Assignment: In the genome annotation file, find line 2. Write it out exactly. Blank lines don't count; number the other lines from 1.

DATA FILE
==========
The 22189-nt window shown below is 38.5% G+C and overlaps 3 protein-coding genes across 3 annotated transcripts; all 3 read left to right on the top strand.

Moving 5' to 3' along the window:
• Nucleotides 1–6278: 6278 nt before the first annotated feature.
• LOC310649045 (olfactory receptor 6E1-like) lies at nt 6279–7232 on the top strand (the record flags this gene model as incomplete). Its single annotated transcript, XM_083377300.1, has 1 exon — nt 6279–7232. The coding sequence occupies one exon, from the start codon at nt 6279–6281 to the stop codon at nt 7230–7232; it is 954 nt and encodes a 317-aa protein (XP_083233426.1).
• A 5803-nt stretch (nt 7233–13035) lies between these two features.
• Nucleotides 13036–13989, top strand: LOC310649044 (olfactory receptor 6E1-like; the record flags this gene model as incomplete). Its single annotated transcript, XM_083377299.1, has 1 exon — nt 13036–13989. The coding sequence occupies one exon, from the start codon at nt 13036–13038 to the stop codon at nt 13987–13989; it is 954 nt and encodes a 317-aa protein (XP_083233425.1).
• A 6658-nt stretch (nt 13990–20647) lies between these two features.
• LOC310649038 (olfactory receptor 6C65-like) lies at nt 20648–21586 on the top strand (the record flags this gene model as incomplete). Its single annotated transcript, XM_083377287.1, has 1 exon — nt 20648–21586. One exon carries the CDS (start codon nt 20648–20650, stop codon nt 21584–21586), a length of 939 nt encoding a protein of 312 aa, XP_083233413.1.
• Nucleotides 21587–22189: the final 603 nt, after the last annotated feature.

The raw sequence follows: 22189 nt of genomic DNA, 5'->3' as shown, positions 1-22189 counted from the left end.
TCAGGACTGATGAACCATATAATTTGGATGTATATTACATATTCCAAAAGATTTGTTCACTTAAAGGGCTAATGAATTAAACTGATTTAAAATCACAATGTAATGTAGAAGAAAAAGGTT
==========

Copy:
Moving 5' to 3' along the window: